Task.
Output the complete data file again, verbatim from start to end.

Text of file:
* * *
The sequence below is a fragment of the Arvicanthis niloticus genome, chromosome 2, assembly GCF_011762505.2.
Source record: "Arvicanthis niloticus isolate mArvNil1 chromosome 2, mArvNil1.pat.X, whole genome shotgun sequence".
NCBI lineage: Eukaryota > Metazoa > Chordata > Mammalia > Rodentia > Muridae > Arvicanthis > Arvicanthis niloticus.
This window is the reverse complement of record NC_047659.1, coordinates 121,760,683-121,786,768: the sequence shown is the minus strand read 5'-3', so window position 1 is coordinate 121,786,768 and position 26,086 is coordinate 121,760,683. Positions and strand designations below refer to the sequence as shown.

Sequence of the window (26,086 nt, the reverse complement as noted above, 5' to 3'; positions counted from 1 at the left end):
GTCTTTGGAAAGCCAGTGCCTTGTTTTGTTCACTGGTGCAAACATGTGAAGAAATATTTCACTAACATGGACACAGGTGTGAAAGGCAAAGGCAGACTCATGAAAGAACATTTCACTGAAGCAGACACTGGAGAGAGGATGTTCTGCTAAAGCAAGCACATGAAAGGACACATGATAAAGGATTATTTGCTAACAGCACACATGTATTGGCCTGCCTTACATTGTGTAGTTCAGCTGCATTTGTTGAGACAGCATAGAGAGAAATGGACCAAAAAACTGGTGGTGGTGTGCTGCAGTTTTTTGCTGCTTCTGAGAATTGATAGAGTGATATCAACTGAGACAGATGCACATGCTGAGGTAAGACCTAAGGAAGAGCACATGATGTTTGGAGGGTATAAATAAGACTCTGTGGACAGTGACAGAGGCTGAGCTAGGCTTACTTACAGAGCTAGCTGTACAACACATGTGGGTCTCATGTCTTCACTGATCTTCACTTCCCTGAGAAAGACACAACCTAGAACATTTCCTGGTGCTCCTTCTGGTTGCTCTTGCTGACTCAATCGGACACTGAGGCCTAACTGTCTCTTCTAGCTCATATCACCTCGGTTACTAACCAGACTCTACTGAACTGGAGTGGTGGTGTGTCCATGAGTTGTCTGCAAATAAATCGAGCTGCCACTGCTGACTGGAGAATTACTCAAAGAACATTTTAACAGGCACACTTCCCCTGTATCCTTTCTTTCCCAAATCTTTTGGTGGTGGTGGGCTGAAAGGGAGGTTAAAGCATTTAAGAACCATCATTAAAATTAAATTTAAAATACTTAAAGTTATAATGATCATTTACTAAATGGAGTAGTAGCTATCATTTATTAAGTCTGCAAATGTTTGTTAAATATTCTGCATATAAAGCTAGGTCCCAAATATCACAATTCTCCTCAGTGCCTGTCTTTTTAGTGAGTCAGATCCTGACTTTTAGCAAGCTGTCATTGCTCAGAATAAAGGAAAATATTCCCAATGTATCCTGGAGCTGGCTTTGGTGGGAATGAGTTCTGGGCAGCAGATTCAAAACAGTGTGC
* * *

The sequence below is a fragment of the Arvicanthis niloticus genome, chromosome 2, assembly GCF_011762505.2.
Source record: "Arvicanthis niloticus isolate mArvNil1 chromosome 2, mArvNil1.pat.X, whole genome shotgun sequence".
NCBI lineage: Eukaryota > Metazoa > Chordata > Mammalia > Rodentia > Muridae > Arvicanthis > Arvicanthis niloticus.
This window is the reverse complement of record NC_047659.1, coordinates 121,760,683-121,786,768: the sequence shown is the minus strand read 5'-3', so window position 1 is coordinate 121,786,768 and position 26,086 is coordinate 121,760,683. Positions and strand designations below refer to the sequence as shown.

Sequence of the window (26,086 nt, the reverse complement as noted above, 5' to 3'; positions counted from 1 at the left end):
GTCTTTGGAAAGCCAGTGCCTTGTTTTGTTCACTGGTGCAAACATGTGAAGAAATATTTCACTAACATGGACACAGGTGTGAAAGGCAAAGGCAGACTCATGAAAGAACATTTCACTGAAGCAGACACTGGAGAGAGGATGTTCTGCTAAAGCAAGCACATGAAAGGACACATGATAAAGGATTATTTGCTAACAGCACACATGTATTGGCCTGCCTTACATTGTGTAGTTCAGCTGCATTTGTTGAGACAGCATAGAGAGAAATGGACCAAAAAACTGGTGGTGGTGTGCTGCAGTTTTTTGCTGCTTCTGAGAATTGATAGAGTGATATCAACTGAGACAGATGCACATGCTGAGGTAAGACCTAAGGAAGAGCACATGATGTTTGGAGGGTATAAATAAGACTCTGTGGACAGTGACAGAGGCTGAGCTAGGCTTACTTACAGAGCTAGCTGTACAACACATGTGGGTCTCATGTCTTCACTGATCTTCACTTCCCTGAGAAAGACACAACCTAGAACATTTCCTGGTGCTCCTTCTGGTTGCTCTTGCTGACTCAATCGGACACTGAGGCCTAACTGTCTCTTCTAGCTCATATCACCTCGGTTACTAACCAGACTCTACTGAACTGGAGTGGTGGTGTGTCCATGAGTTGTCTGCAAATAAATCGAGCTGCCACTGCTGACTGGAGAATTACTCAAAGAACATTTTAACAGGCACACTTCCCCTGTATCCTTTCTTTCCCAAATCTTTTGGTGGTGGTGGGCTGAAAGGGAGGTTAAAGCATTTAAGAACCATCATTAAAATTAAATTTAAAATACTTAAAGTTATAATGATCATTTACTAAATGGAGTAGTAGCTATCATTTATTAAGTCTGCAAATGTTTGTTAAATATTCTGCATATAAAGCTAGGTCCCAAATATCACAATTCTCCTCAGTGCCTGTCTTTTTAGTGAGTCAGATCCTGACTTTTAGCAAGCTGTCATTGCTCAGAATAAAGGAAAATATTCCCAATGTATCCTGGAGCTGGCTTTGGTGGGAATGAGTTCTGGGCAGCAGATTCAAAACAGTGTGC